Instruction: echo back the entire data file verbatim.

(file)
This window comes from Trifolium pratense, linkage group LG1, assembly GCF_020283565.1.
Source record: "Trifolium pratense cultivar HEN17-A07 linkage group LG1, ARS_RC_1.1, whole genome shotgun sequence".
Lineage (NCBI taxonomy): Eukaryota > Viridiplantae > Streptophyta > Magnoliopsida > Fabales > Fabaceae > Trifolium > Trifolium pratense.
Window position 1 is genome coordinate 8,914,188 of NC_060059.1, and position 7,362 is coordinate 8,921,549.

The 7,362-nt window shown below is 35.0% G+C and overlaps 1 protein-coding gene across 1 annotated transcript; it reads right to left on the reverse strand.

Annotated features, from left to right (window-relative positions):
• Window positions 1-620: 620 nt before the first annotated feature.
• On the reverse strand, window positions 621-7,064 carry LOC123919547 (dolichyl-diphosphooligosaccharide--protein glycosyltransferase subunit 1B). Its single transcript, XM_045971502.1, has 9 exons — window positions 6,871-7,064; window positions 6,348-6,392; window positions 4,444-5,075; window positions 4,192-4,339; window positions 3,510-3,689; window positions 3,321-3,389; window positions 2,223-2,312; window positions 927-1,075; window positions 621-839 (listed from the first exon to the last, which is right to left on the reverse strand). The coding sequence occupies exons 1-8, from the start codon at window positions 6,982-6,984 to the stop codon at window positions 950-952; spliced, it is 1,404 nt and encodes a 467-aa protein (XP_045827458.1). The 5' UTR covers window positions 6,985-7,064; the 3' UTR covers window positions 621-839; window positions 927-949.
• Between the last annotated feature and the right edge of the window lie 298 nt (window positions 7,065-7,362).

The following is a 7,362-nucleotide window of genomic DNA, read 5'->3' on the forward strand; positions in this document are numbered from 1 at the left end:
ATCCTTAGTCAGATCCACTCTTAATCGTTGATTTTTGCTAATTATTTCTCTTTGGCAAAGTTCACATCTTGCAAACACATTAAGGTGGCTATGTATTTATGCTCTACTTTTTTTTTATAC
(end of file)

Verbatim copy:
This window comes from Trifolium pratense, linkage group LG1, assembly GCF_020283565.1.
Source record: "Trifolium pratense cultivar HEN17-A07 linkage group LG1, ARS_RC_1.1, whole genome shotgun sequence".
Lineage (NCBI taxonomy): Eukaryota > Viridiplantae > Streptophyta > Magnoliopsida > Fabales > Fabaceae > Trifolium > Trifolium pratense.
Window position 1 is genome coordinate 8,914,188 of NC_060059.1, and position 7,362 is coordinate 8,921,549.

The 7,362-nt window shown below is 35.0% G+C and overlaps 1 protein-coding gene across 1 annotated transcript; it reads right to left on the reverse strand.

Annotated features, from left to right (window-relative positions):
• Window positions 1-620: 620 nt before the first annotated feature.
• On the reverse strand, window positions 621-7,064 carry LOC123919547 (dolichyl-diphosphooligosaccharide--protein glycosyltransferase subunit 1B). Its single transcript, XM_045971502.1, has 9 exons — window positions 6,871-7,064; window positions 6,348-6,392; window positions 4,444-5,075; window positions 4,192-4,339; window positions 3,510-3,689; window positions 3,321-3,389; window positions 2,223-2,312; window positions 927-1,075; window positions 621-839 (listed from the first exon to the last, which is right to left on the reverse strand). The coding sequence occupies exons 1-8, from the start codon at window positions 6,982-6,984 to the stop codon at window positions 950-952; spliced, it is 1,404 nt and encodes a 467-aa protein (XP_045827458.1). The 5' UTR covers window positions 6,985-7,064; the 3' UTR covers window positions 621-839; window positions 927-949.
• Between the last annotated feature and the right edge of the window lie 298 nt (window positions 7,065-7,362).

The following is a 7,362-nucleotide window of genomic DNA, read 5'->3' on the forward strand; positions in this document are numbered from 1 at the left end:
ATCCTTAGTCAGATCCACTCTTAATCGTTGATTTTTGCTAATTATTTCTCTTTGGCAAAGTTCACATCTTGCAAACACATTAAGGTGGCTATGTATTTATGCTCTACTTTTTTTTTATAC